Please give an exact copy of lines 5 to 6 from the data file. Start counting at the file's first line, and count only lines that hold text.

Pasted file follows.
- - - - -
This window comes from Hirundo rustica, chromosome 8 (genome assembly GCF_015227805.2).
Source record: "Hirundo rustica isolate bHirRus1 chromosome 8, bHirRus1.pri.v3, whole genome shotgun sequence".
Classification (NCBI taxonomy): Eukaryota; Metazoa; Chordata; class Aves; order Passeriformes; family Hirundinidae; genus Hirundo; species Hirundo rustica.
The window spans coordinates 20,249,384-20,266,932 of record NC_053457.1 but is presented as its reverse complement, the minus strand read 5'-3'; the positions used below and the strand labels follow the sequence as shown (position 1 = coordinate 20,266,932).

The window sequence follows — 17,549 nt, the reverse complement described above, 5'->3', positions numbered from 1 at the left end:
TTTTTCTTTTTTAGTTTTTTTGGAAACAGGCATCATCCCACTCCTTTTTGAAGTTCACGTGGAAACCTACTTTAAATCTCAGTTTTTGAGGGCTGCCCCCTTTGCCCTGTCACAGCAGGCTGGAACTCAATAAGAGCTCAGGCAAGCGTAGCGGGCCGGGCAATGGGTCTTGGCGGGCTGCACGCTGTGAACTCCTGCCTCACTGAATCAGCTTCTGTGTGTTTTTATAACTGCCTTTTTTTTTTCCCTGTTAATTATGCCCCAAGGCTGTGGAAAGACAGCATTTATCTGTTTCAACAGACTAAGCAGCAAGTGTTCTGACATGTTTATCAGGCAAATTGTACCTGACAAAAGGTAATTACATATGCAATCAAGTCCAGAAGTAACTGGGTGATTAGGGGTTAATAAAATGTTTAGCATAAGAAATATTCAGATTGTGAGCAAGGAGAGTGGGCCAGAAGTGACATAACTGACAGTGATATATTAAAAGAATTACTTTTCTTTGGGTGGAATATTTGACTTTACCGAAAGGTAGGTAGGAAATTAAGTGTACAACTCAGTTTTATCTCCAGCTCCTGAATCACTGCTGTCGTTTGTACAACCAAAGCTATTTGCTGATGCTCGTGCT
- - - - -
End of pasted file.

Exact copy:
The window sequence follows — 17,549 nt, the reverse complement described above, 5'->3', positions numbered from 1 at the left end:
TTTTTCTTTTTTAGTTTTTTTGGAAACAGGCATCATCCCACTCCTTTTTGAAGTTCACGTGGAAACCTACTTTAAATCTCAGTTTTTGAGGGCTGCCCCCTTTGCCCTGTCACAGCAGGCTGGAACTCAATAAGAGCTCAGGCAAGCGTAGCGGGCCGGGCAATGGGTCTTGGCGGGCTGCACGCTGTGAACTCCTGCCTCACTGAATCAGCTTCTGTGTGTTTTTATAACTGCCTTTTTTTTTTCCCTGTTAATTATGCCCCAAGGCTGTGGAAAGACAGCATTTATCTGTTTCAACAGACTAAGCAGCAAGTGTTCTGACATGTTTATCAGGCAAATTGTACCTGACAAAAGGTAATTACATATGCAATCAAGTCCAGAAGTAACTGGGTGATTAGGGGTTAATAAAATGTTTAGCATAAGAAATATTCAGATTGTGAGCAAGGAGAGTGGGCCAGAAGTGACATAACTGACAGTGATATATTAAAAGAATTACTTTTCTTTGGGTGGAATATTTGACTTTACCGAAAGGTAGGTAGGAAATTAAGTGTACAACTCAGTTTTATCTCCAGCTCCTGAATCACTGCTGTCGTTTGTACAACCAAAGCTATTTGCTGATGCTCGTGCT